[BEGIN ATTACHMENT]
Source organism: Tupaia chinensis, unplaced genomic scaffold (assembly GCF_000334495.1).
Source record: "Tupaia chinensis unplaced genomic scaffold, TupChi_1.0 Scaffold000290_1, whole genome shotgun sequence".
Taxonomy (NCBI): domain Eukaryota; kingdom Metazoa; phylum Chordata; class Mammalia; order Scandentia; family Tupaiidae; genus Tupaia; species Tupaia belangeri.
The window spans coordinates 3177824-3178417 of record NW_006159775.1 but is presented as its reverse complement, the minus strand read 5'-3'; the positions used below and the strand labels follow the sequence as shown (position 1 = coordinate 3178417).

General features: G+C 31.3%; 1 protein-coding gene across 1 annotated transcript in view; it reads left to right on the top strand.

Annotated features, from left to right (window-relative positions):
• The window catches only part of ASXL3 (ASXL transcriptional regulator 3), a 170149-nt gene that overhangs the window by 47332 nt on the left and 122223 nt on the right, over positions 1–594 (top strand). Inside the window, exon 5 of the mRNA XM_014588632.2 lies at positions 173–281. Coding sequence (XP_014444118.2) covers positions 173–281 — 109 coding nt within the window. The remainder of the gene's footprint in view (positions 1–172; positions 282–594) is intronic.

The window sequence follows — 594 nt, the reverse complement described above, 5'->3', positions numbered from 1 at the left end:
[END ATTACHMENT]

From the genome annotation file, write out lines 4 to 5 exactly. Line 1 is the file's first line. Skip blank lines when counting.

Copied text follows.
The window spans coordinates 3177824-3178417 of record NW_006159775.1 but is presented as its reverse complement, the minus strand read 5'-3'; the positions used below and the strand labels follow the sequence as shown (position 1 = coordinate 3178417).

General features: G+C 31.3%; 1 protein-coding gene across 1 annotated transcript in view; it reads left to right on the top strand.